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ARI@LAD: Kemp hustles into second with an RBI double

LOS ANGELES -- Manager Don Mattingly was nervous about Monday night's game against the D-backs, with his team coming off of an emotional series in San Francisco that reminded him of the intense Yankees-Red Sox games he once played in.

His concerns about how his team would respond after sweeping the Giants proved to be warranted, as the D-backs hit two back-breaking home runs off Aaron Harang to win the series opener, 7-2, at Dodger Stadium.

"I thought it was one those games that was a little bit dangerous for us," Mattingly said. "I thought we would be a little bit flat, but I thought we had good energy."

However, energy doesn't always translate to wins like it did in San Francisco over the weekend, and that was the case Monday night, as the Dodgers went 1-for-12 with runners in scoring position.

A Giants loss to the Mets kept Los Angeles tied atop the National League West, but the D-backs are creeping up and only 3 1/2 games back after Monday's win. As the pennant race begins to heat up, so does the arms race between the three clubs with the Trade Deadline approaching.

Each team bolstered its infield this past week, with L.A. striking first by acquiring Hanley Ramirez, who went hitless in his home debut at Dodger Stadium. San Francisco followed by adding Marco Scutaro and Arizona responded by trading for Chris Johnson.

All three have played major roles in determining the outcome of the Dodgers' last four games, starting with Ramirez, who hit a game-winning two-run homer on Friday and finished with three RBIs in Saturday's win. Scutaro dropped a crucial two-out popup on Sunday that helped pave the way for a Dodgers victory. On Monday, it was Johnson who made the difference.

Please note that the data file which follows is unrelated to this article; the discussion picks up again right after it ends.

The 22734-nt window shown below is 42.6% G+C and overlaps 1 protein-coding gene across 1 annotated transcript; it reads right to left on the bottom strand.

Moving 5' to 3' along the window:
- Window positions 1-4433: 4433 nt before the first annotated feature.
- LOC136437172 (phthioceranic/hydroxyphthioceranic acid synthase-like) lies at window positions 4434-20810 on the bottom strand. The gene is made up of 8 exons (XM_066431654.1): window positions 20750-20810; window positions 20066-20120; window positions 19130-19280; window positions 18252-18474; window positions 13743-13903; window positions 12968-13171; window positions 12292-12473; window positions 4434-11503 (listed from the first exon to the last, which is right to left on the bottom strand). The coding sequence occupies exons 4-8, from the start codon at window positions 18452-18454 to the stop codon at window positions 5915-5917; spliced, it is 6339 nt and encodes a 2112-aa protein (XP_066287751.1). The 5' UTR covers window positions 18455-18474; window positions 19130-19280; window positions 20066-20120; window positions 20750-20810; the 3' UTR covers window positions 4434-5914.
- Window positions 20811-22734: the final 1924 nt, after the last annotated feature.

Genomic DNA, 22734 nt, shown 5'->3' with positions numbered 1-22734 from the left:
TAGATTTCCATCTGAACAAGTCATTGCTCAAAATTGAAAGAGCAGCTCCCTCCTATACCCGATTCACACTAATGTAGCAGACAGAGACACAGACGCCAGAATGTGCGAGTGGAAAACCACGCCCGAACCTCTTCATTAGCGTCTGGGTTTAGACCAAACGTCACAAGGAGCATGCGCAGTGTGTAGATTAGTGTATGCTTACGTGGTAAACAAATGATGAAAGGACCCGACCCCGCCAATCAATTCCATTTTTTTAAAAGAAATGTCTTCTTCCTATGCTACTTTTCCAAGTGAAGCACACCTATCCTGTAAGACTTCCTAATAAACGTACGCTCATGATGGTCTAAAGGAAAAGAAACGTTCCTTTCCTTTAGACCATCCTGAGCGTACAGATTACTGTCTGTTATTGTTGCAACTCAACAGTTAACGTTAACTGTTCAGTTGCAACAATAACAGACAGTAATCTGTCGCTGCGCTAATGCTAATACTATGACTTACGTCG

With the Dodgers trailing, 3-0, thanks to a three-run, first-inning homer by Paul Goldschmidt, Mattingly felt confident with the energy his team was showing. That is until Johnson launched a two-out grand slam into the left-field stands off a Harang slider to break the game open in the fifth.

"I throw two different pitches and it's probably a different outcome and it might be the complete opposite and we are walking away with a victory," said Harang, who gave up seven runs on nine hits and three walks in five innings.

Understanding the additions of Ramirez and Randy Choate won't single-handedly send the Dodgers into the playoffs, general manager Ned Colletti worked furiously on his phone throughout Monday's game. By the end of it, the team had acquired hard-throwing reliever Brandon League, who is just one year removed from an All-Star appearance as a Mariner.

League will be a welcomed addition to L.A.'s bullpen, one of the team's strengths this season. Five relievers -- Josh Lindblom, Shawn Tolleson, Javy Guerra, Choate and Jamey Wright -- combined to throw four scoreless innings.

However, the two home runs surrendered by Harang put the game out of reach early. In the fifth, a leadoff walk to Aaron Hill, a double by Jason Kubel and an intentional walk to Miguel Montero brought up Johnson, who hit his second grand slam of the season for his first hit in an Arizona uniform. Harang called the pitch unfortunate and said he hopes he filled his quota of three poor starts for the year with Monday's outing.

In the first inning, Harang gave up a pair of singles to Gerardo Parra and Hill before offering up a fastball that Goldschmidt hit into center field over the head of Matt Kemp, who finished 3-for-4.

"I thought Matt had a beat on that ball that Goldschmidt hit," Harang said. "I didn't think he hit it that well, and obviously, it was earlier in the night so the air didn't slow it down."

"You always want to get on top," Arizona manager Kirk Gibson said. "These guys have been on a roll, so you want to jump on top of them."

While Harang was roughed up, the offense didn't help out his cause, getting held scoreless until the sixth, when a Jerry Hairston groundout scored Kemp. The center fielder hit a hustle double to center field in the eighth to bring home Juan Rivera from second for the team's second run, but by then it was way too little, too late.

"We just couldn't get the big hits early to get us back in the game," Mattingly said.

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